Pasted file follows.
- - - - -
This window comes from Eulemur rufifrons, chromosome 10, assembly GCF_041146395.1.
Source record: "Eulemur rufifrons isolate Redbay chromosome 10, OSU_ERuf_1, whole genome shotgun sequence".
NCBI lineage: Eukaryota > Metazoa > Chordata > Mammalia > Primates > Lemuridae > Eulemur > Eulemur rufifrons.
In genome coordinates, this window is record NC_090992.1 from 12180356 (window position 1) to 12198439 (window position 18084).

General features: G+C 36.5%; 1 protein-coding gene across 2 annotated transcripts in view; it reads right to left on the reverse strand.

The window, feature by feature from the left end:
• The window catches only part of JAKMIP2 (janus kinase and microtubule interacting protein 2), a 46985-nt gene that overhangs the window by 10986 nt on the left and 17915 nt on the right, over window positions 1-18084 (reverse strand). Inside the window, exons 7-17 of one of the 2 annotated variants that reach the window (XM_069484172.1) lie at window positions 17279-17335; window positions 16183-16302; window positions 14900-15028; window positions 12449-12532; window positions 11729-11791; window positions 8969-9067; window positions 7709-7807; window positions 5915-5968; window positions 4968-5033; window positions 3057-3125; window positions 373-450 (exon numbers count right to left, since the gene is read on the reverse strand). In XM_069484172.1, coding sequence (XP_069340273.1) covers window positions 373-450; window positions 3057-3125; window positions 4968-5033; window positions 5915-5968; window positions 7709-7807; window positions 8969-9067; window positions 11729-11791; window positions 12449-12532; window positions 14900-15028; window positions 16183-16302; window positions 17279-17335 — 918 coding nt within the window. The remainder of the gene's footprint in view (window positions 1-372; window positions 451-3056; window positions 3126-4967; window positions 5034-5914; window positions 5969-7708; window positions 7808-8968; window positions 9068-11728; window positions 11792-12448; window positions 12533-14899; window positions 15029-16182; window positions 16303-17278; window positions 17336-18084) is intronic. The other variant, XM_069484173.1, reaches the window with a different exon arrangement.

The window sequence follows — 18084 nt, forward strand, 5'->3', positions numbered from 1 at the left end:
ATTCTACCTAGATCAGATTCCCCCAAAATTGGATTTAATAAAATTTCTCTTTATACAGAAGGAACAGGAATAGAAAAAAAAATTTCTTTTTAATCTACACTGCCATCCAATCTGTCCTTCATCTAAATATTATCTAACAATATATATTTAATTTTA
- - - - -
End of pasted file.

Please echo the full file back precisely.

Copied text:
This window comes from Eulemur rufifrons, chromosome 10, assembly GCF_041146395.1.
Source record: "Eulemur rufifrons isolate Redbay chromosome 10, OSU_ERuf_1, whole genome shotgun sequence".
NCBI lineage: Eukaryota > Metazoa > Chordata > Mammalia > Primates > Lemuridae > Eulemur > Eulemur rufifrons.
In genome coordinates, this window is record NC_090992.1 from 12180356 (window position 1) to 12198439 (window position 18084).

General features: G+C 36.5%; 1 protein-coding gene across 2 annotated transcripts in view; it reads right to left on the reverse strand.

The window, feature by feature from the left end:
• The window catches only part of JAKMIP2 (janus kinase and microtubule interacting protein 2), a 46985-nt gene that overhangs the window by 10986 nt on the left and 17915 nt on the right, over window positions 1-18084 (reverse strand). Inside the window, exons 7-17 of one of the 2 annotated variants that reach the window (XM_069484172.1) lie at window positions 17279-17335; window positions 16183-16302; window positions 14900-15028; window positions 12449-12532; window positions 11729-11791; window positions 8969-9067; window positions 7709-7807; window positions 5915-5968; window positions 4968-5033; window positions 3057-3125; window positions 373-450 (exon numbers count right to left, since the gene is read on the reverse strand). In XM_069484172.1, coding sequence (XP_069340273.1) covers window positions 373-450; window positions 3057-3125; window positions 4968-5033; window positions 5915-5968; window positions 7709-7807; window positions 8969-9067; window positions 11729-11791; window positions 12449-12532; window positions 14900-15028; window positions 16183-16302; window positions 17279-17335 — 918 coding nt within the window. The remainder of the gene's footprint in view (window positions 1-372; window positions 451-3056; window positions 3126-4967; window positions 5034-5914; window positions 5969-7708; window positions 7808-8968; window positions 9068-11728; window positions 11792-12448; window positions 12533-14899; window positions 15029-16182; window positions 16303-17278; window positions 17336-18084) is intronic. The other variant, XM_069484173.1, reaches the window with a different exon arrangement.

The window sequence follows — 18084 nt, forward strand, 5'->3', positions numbered from 1 at the left end:
ATTCTACCTAGATCAGATTCCCCCAAAATTGGATTTAATAAAATTTCTCTTTATACAGAAGGAACAGGAATAGAAAAAAAAATTTCTTTTTAATCTACACTGCCATCCAATCTGTCCTTCATCTAAATATTATCTAACAATATATATTTAATTTTA